In Luke’s Gospel, the first thing Jesus does after rising from the dead is explain the scriptures to two of his followers on the Road to Emmaus, explaining how it was “necessary” that the Messiah “suffer these things and then enter his glory.” (Lk. 24: 26) The last thing Jesus does before his Ascension is explain the scriptures to the disciples in the same way. Understanding this “necessity” is a tricky business. For whom was it “necessary?” It is ludicrous to suggest that it was “necessary” for God that the Messiah should suffer. On the contrary, Luke, like the other Gospel writers, tells the story of Jesus’ execution on the cross in such a way as to stress the necessity on the part of humans that Jesus die in order to bring “peace” to Jerusalem. The key to understanding the scriptures that Jesus opened his disciples’s minds to is this human necessity that the Messiah (Jesus) die so that “repentance for the forgiveness of sins. . . be preached in his name to all nations, beginning at Jerusalem.” Lk. 24: 47) So what was “necessary” for God? For God the only thing necessary was to raise Jesus from the dead so that he could continue to open our minds to the true meaning of the scriptures as a living interpreter.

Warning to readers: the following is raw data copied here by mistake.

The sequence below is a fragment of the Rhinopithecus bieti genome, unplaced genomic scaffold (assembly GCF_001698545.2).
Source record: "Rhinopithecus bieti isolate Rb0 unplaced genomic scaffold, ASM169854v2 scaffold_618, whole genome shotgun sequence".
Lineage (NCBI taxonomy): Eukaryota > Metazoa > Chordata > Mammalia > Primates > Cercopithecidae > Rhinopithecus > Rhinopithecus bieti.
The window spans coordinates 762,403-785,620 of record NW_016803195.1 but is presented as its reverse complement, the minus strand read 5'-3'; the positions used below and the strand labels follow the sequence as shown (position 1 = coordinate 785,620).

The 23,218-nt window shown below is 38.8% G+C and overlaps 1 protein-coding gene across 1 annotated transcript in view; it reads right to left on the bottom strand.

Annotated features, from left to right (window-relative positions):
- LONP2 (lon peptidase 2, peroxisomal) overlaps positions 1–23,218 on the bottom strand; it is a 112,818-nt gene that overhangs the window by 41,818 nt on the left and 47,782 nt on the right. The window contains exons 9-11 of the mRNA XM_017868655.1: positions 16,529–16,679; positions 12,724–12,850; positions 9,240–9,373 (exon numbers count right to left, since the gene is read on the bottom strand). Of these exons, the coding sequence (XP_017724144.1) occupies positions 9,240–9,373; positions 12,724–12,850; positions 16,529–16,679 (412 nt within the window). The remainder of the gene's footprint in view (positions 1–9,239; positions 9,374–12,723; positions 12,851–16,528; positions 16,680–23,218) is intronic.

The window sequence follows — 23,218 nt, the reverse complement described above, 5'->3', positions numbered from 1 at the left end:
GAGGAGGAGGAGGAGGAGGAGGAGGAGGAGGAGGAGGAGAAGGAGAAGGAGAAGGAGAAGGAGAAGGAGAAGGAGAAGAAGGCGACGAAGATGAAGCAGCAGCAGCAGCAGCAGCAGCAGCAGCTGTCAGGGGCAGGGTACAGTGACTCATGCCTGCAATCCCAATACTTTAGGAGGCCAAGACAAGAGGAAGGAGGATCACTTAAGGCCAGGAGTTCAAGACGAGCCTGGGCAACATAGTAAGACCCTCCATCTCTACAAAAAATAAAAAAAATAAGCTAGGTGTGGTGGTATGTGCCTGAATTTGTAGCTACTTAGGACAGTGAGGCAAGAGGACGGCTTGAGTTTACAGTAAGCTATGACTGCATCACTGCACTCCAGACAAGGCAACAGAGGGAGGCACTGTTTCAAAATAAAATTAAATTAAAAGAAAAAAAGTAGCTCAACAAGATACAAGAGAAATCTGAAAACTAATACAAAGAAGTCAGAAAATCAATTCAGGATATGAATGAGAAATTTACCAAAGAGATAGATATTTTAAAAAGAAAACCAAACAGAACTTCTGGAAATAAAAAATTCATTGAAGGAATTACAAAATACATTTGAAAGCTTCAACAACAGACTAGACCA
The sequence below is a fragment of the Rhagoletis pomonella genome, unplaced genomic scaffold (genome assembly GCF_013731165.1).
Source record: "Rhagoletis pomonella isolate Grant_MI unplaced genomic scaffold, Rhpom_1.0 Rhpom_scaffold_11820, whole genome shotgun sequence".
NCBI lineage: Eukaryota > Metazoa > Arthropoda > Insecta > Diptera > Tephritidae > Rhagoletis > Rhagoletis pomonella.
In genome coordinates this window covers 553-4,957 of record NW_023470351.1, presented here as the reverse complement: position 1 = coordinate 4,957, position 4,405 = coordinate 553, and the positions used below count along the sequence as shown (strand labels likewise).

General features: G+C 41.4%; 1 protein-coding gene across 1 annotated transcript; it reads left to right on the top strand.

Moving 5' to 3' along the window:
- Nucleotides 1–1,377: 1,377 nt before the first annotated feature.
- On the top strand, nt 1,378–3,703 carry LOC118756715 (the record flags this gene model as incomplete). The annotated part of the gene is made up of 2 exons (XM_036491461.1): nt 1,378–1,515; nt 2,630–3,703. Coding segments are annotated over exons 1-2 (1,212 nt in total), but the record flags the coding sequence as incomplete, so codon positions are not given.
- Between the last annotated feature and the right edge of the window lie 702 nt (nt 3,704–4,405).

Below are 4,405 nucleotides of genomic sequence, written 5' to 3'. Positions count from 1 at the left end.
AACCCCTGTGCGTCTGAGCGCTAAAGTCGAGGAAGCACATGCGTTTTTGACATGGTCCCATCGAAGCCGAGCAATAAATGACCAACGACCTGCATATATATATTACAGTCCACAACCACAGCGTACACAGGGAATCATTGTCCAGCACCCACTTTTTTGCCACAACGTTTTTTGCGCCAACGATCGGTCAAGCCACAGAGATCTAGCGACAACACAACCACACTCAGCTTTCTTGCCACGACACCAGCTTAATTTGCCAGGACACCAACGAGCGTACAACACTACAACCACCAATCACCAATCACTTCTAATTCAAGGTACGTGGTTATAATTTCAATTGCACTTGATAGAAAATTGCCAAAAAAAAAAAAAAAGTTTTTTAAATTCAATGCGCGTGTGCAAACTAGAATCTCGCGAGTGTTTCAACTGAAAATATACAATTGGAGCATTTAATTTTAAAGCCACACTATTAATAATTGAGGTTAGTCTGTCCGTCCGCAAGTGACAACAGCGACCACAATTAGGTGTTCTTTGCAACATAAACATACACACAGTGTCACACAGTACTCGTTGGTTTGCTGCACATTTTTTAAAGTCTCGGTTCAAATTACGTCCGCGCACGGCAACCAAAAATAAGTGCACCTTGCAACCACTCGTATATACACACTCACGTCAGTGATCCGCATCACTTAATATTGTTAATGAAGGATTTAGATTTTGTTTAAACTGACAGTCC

Luke’s Gospel and its sequel, Acts, reveals quite clearly the human tendency to solve social problems through collective violence as theorized by René Girard. But these writings also reveal a deeper and much brighter truth about the human potential for sympathy and empathy. This is where Resurrection and Ascension, repentance and forgiveness, all come in. In announcing the Jubilee in his inaugural sermon in Luke, Jesus proclaims a gathering through sympathy and caring rather than through competitive tensions and violence. This new gathering involves freeing prisoners, giving sight to the blind, and setting the oppressed free. (Lk. 4: 18) In his teaching, Jesus makes the words quoted from Isaiah his own in his famous parables of the Good Samaritan and the Prodigal Son. In opening the scriptures to the disciples, Jesus is not only revealing the truth of collective violence but also the human potential for sympathy that leads to forgiveness and reconciliation as taught in these parables. From there, Jesus leads us even deeper into the self-giving love shown on the cross, a love we too may need to embrace. More important by far, Jesus embodies this teaching and revelation in his own act of forgiveness and thus enables the same in each of us.